Owners of Belkin routers woke up yesterday to discover their modems were unable to access the Internet, as the vendor seems to have pushed out an update to older units, apparently whether or not the user had requested automated updates.
The scale of the problem remains unknown, but reports from the US suggest that many users of Belkin routers supplied by Comcast and Time Warner were affected, whilst Belkin itself posted a series of help files about the issue on its main Web site.
The Ars Technica newswire suggests that ISPs - "inundated with support calls by unhappy users, are directing complaints to Belkin's support line, which appears to have gone into meltdown in response."
"The reason for the massive outages is currently unknown. Initial speculation was that Belkin pushed a buggy firmware update overnight, but on a Reddit thread about the problem, even users who claim to have disabled automatic updates have found their Internet connectivity disrupted," says the newswire.
Some users are reporting that, since the problem appears to stem from malformed/corrupt DNS lookup tables, if they elect to use so-called public DNS services from the likes of Google, the issue can be sidestepped.
Ars Technica quotes Belkin as saying that, beginning around midnight on October 7, it began experiencing an issue with a service configured in certain Belkin router models that causes a failure when it checks for general network connectivity by pinging a site hosted by Belkin.
"We know this issue has affected select older Wireless-N Belkin router models including F9K1102, F9K1105, F9K1113 and F9K1116. We are continuing to investigate other possible routers that may have been affected. We are working to resolve this issue as quickly as possible. Until there is a fix in place, we have identified a workaround for customers that are using the F9K1102 and F9K1105 routers to regain Internet connectivity. That work-around as well as ongoing updates can be found at our outage status page for more information: www.belkin.com/outage," said the firm in its prepared statement.
Belkin later said that the problem had been fixed, asking users to power cycle their routers and wait five minutes for an update.
Nigel Stanley, practice director for cyber security at OpenSky UK, said that, whilst problematic modem updates were nothing new. What he was concerned about was the apparent fact that users were having their routers updated - even where they had explicitly stated they did not want updates to be automatically applied.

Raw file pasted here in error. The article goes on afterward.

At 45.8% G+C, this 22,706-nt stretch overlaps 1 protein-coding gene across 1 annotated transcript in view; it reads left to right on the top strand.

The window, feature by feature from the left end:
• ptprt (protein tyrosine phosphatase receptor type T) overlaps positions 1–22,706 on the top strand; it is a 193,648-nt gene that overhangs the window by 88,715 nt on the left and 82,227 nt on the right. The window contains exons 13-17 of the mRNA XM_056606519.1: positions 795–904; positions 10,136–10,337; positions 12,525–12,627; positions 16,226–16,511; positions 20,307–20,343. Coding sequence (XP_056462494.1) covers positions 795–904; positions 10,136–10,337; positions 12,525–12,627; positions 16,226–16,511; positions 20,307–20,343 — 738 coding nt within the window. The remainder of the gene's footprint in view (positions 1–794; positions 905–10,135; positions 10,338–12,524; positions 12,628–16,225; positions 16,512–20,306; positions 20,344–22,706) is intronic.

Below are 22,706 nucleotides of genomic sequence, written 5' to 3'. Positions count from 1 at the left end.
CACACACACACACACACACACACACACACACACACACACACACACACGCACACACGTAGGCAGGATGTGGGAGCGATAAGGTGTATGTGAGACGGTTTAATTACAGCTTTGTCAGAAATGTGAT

This, he said, can cause problems with the way third-party software operates, as the convention within many corporates is to thoroughly test an update in a controlled environment, before it is rolled out to users.
"That's my main concern. Whilst it's good to hear that Belkin moved swiftly to remediate its update, I think the methodology behind the update process needs further investigation," he said.
A bad thingOver at Lancope, Tim Keanini, the security vendor's CTO, said that automatic updates are usually a good thing - that is until they are a bad thing.
"This is a peek into the future of how things will be with more and more devices getting connected to the Internet from the home. The home user will not have the time or ability to be updating 50 different devices from 10 different manufacturers, so automated updates will be a necessity. Yet when things go wrong like this, everything is broken until the updater can provide a fix," he said.
Keanini went on to say that, as more of the workforce starts to work from home, and as more of the home starts to get connected with the Internet of Things, home versions of business continuity plans and disaster recovery routines will need to be practiced.
"This should be as common as your fire drill you do with your family on a regular basis," he explained.
Dwayne Melancon, CTO with Tripwire, meanwhile, said that, if this situation is due to a problem with an automated update then you can probably expect to see more of this in the future from other companies.
"As our reliance increases on the `Internet of Things; devices, automated updates to mass-market devices will become commonplace. The challenge is that these loosely managed devices can sometimes be unpredictable during updates. The big challenge is that when one of the updates fails, the device itself may not be in a condition to accept a corrective update," he said.
"In those cases, we rely on users to take care of the problem and in a lot of cases, the users are not experienced enough to actually complete the task. It is incumbent on device designers to ensure that the design of their device accommodates not only remote updates, but provides mechanisms to recover in the event of an ungraceful fail," he added.